When the Cameron’s first introduced Larry to Downing Street, he was described as a “good ratter” with “a high chase-drive and hunting instinct.” On 22 April 2011, he made his first private killing. 4 months later, he made his first public killing when he deposited his victim on the lawn in front of Number 10. But then he discovered he’d far rather nap than hunt. In 2012, Cameron almost fired him after he failed to bat an eyelid, let alone a paw, at a mouse in the PM’s office. Since then, he’s been routinely criticized by both the press (who’ve awarded him the title of “Lazy Larry”) and anonymous sources at Downing Street, some of whom have claimed he has a “distinct lack of killer instinct.”

Violent Streak

Larry might show plenty of compassion to the rodents of Downing Street, but he’s not always quite so friendly to some of its other animals. In June 2012, Larry was introduced to Chancellor of the Exchequer George Osborne’s cat Freya. Although Downing Street claimed the two got on well, pictures showing them fighting suggested otherwise. In 2016, a black and white bicolor cat named Palmerston moved into the Foreign Office. Tensions between Palmerston and Larry were immediately obvious. In July, Palmerston tried to force entry into Number 10 and had to be forcibly evicted from the premises by security staff. It didn’t stop him from trying again, and in September, Larry had to pay a visit to the vets after picking up an injury defending his territory from the invading Palmerston. Palmerston didn’t get off scot-free and was said to have suffered a badly cut ear and several deep scratches.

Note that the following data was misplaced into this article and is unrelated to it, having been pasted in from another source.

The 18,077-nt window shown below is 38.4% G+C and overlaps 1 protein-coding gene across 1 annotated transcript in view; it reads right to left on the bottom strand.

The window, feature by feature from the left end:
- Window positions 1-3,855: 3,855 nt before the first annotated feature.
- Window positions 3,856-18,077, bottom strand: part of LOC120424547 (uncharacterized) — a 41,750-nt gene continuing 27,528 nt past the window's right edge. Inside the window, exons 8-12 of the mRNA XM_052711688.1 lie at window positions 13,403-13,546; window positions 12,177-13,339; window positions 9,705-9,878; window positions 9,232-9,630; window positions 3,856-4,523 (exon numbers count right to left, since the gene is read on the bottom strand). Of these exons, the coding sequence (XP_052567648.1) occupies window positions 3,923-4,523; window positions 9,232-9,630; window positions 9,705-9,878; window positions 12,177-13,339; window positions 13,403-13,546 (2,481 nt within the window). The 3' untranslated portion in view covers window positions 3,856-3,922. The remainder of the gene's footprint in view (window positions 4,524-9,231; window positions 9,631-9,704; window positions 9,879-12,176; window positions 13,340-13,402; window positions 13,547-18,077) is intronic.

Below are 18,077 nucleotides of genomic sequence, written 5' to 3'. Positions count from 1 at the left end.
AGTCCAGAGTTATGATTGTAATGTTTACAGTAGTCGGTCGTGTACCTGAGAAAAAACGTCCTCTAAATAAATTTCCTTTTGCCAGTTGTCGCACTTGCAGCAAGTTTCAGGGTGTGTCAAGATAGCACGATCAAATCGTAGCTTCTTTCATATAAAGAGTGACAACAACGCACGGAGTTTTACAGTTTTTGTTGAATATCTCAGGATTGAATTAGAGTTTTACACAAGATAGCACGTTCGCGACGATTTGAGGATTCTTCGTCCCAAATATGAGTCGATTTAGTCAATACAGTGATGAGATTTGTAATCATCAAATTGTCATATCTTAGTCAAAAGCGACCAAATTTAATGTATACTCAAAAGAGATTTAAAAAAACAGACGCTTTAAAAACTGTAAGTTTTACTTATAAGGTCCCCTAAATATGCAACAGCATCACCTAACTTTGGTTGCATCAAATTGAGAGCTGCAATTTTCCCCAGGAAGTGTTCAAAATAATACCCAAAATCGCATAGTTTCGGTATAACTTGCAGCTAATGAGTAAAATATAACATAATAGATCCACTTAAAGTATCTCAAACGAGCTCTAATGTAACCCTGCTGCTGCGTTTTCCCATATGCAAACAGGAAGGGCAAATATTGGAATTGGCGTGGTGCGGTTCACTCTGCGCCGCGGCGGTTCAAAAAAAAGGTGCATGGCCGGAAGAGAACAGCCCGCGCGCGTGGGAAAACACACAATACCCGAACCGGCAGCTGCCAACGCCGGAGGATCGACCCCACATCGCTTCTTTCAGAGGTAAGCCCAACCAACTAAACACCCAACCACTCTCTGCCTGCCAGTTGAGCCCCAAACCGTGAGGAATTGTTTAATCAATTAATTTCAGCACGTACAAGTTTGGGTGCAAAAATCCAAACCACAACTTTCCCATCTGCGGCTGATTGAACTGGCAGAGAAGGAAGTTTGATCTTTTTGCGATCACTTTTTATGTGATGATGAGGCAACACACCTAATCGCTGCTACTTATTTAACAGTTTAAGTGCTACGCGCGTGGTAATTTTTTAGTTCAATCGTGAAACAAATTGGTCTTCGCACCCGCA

Ambassador For Battersea

Within a year of Larry’s debut at Downing Street, cat adoptions at Battersea Dogs and Cats Home had surged by a massive 15%, something the shelter attributed solely to the “Larry effect”. “Throughout his time at No. 10, Larry has proven himself to not only be a brilliant ambassador for Battersea but also demonstrated to millions of people around the world how incredible rescue cats are,” Lindsey Quinlan, the head of cattery of Battersea, tells US News. “His rags to riches tale is yet more proof of why all animals deserve a second chance — one minute they may be an overlooked stray on the streets, the next they could become one of the nation’s beloved political figures, with fans around the world.”

Power Napper

Larry is now 14 years old. Despite showing initial promise as a ratter, he’s since given up on even pretending to be in control of Downing Street’s rodent problem. These days, he keeps himself entertained by tripping up visiting dignitaries and napping on radiators. Having served under three Prime Ministers over the course of a decade, he’s now one of the longest-serving mousers in Downing Street history. The only cat to have served longer is Wilberforce, a rescue cat who was adopted from the RSPCA in 1973 by then Prime Minister Edward Heath. Wilberforce served for 13 years under four different PMs: Edward Heath, Harold Wilson, Jim Callaghan, and Margaret Thatcher. A dedicated pest control agent, Wilberforce was widely regarded as “the best mouser in Britain.” As a cat who much prefers to catch forty winks than a mouse, Larry’s reputation might not be in quite the same league as Wilberforce’s. But as rags to riches stories go, he’s without equal.